One of the many species that national wildlife refuges protect are monarch butterflies, which are rapidly losing habitat in Mexico where logging is threatening the very places where monarchs go to find protection throughout the winter.
As the National Geographic explains:
Each fall, monarchs leave milkweed fields all over eastern Canada and the United States to fly south in an unrelenting stream through Texas and into Mexico. By December, millions of monarchs have arrived at remote over-wintering sites in a transverse volcanic mountain range south of the Tropic of Cancer…Mexico’s high-altitude Oyamel fir stands offer temperatures warm enough to prevent the butterflies from freezing, yet cold enough to keep their reproductive systems dormant until spring. In addition, the density of the firs, on which the butterflies thickly festoon themselves, protects them from rain and snow while retaining enough humidity to prevent their bodies from drying out. ..These conditions, extremely rare if not unique, may explain the great effort monarchs make to get to them. Each fall, virtually the entire eastern population retreats to these few mountain tops to wait out winter.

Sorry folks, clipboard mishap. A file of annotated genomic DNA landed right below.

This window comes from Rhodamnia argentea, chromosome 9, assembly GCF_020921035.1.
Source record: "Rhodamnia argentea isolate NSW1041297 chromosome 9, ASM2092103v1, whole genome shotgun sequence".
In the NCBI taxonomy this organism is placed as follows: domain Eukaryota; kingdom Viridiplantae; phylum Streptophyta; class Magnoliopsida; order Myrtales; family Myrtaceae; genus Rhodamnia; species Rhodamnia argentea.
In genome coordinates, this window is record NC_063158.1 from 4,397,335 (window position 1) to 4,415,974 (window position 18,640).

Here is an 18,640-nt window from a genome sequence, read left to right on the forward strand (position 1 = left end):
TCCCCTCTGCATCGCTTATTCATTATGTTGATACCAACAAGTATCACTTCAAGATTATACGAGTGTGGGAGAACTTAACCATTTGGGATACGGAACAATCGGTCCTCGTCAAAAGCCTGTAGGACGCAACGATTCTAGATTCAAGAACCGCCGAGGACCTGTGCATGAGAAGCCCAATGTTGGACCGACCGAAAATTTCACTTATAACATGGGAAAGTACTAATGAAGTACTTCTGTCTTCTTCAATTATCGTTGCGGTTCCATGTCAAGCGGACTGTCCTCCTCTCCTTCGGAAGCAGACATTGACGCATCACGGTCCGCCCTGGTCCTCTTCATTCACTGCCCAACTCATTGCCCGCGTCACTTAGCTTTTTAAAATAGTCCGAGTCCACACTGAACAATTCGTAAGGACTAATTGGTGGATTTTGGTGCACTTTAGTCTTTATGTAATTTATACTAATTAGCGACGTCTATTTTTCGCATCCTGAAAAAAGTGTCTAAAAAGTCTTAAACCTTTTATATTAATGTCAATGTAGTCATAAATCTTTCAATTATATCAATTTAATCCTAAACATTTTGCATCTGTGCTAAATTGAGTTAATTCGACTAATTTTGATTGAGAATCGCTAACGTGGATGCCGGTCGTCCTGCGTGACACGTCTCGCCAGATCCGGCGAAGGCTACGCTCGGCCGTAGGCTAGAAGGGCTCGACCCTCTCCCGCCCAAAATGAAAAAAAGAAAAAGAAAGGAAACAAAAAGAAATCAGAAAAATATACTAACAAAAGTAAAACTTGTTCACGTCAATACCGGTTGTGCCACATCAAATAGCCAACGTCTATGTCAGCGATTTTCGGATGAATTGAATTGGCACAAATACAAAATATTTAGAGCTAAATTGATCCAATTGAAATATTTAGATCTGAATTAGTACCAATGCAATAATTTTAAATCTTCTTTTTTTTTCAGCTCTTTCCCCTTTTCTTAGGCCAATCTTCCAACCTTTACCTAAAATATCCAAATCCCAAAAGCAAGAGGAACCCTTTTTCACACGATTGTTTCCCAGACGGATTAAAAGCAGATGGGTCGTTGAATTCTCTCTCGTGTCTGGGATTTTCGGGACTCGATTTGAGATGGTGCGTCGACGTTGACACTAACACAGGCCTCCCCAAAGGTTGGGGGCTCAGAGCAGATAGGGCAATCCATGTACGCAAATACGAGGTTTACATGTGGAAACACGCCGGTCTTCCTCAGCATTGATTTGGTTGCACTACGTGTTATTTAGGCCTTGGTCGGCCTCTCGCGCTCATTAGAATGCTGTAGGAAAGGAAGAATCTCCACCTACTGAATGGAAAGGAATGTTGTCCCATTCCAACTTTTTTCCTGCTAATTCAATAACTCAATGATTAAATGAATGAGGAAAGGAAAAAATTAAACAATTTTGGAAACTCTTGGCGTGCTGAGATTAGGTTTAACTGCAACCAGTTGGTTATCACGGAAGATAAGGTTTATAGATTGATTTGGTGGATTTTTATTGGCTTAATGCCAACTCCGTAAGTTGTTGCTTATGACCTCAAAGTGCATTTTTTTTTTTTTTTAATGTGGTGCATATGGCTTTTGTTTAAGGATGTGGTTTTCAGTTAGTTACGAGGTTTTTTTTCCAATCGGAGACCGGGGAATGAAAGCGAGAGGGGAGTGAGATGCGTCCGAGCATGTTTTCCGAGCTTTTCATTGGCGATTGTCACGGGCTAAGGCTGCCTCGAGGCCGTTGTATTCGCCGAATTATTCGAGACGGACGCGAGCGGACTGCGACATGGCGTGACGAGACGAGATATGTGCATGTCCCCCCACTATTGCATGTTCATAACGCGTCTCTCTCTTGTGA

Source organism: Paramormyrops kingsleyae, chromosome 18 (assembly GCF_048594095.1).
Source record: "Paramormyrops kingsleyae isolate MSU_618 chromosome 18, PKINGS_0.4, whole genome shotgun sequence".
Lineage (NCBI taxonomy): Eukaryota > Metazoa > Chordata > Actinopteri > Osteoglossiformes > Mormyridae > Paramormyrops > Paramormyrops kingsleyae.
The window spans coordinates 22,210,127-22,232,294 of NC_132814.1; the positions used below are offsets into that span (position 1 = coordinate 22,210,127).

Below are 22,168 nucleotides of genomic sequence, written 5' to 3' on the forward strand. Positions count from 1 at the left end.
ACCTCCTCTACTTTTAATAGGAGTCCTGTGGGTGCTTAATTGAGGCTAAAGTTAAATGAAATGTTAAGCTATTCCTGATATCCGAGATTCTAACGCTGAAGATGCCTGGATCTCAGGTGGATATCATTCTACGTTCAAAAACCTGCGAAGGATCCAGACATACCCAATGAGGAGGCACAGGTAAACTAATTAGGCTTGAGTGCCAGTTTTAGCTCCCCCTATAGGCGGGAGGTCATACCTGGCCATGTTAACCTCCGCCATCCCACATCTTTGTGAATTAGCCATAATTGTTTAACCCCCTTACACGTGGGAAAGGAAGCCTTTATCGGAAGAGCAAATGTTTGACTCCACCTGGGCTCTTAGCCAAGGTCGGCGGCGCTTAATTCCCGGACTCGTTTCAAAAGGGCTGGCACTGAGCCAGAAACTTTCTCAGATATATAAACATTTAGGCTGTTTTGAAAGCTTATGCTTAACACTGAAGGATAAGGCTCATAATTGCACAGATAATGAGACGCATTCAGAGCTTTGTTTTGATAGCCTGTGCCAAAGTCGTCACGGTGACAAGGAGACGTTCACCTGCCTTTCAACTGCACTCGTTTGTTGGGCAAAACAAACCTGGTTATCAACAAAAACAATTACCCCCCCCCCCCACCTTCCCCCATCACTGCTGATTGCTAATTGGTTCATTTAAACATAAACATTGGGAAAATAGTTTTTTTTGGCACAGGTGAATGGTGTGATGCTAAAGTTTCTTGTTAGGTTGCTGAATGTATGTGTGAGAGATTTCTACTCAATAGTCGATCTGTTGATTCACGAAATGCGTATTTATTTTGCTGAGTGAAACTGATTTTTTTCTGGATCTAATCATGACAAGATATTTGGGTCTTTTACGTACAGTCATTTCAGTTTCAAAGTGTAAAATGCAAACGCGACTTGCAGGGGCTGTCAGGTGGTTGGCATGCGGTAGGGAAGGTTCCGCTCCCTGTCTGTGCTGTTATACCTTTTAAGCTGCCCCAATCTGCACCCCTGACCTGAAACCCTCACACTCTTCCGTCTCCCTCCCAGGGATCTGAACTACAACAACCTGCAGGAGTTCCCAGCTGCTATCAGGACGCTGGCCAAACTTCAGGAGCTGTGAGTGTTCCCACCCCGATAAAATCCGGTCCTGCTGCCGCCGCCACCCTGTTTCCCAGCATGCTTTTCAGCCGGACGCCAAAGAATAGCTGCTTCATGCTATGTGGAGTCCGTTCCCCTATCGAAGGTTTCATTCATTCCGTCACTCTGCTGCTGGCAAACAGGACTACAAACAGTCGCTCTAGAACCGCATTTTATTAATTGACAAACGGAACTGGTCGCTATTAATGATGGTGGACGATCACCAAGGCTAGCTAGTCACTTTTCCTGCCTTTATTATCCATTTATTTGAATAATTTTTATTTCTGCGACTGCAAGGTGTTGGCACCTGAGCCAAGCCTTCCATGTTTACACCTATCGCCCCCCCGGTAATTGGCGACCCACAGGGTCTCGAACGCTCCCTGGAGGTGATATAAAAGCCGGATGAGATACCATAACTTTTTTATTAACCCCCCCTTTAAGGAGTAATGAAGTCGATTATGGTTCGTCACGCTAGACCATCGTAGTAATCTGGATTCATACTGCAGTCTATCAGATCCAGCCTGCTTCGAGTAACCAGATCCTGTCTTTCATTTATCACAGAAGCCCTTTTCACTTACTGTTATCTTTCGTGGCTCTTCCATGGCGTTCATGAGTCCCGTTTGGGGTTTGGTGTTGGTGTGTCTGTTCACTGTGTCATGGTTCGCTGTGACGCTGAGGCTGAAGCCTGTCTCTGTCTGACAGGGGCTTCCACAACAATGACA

But the safety of the retreats is now in doubt. According to a recently released study, logging has dangerously reduced both the size and density of the Oyamel stands…“We’re losing more than 2 percent of the forest every year,” says Brower, one of the authors of the study with colleagues at the National Autonomous University of Mexico and the World Wildlife Fund. “At that rate, by 2050 it will be gone.”
Be sure to read the full National Geographic article for more on the threats to monarch butterflies.
Meanwhile, as migration gets underway, think about visiting a national wildlife refuge where monarch butterflies are protected and celebrated. As the U.S. Fish and Wildlife Service reports:
Hundreds of national wildlife refuges and a host of programs by the U.S. Fish and Wildlife Service protect and restore monarch butterfly habitat, monitor their transcontinental migration, and teach thousands of school children about their unique migration from Mexico through the United States on to Canada – and then back again.
Visit the USFWS Monarch Butterfly Program page for more information.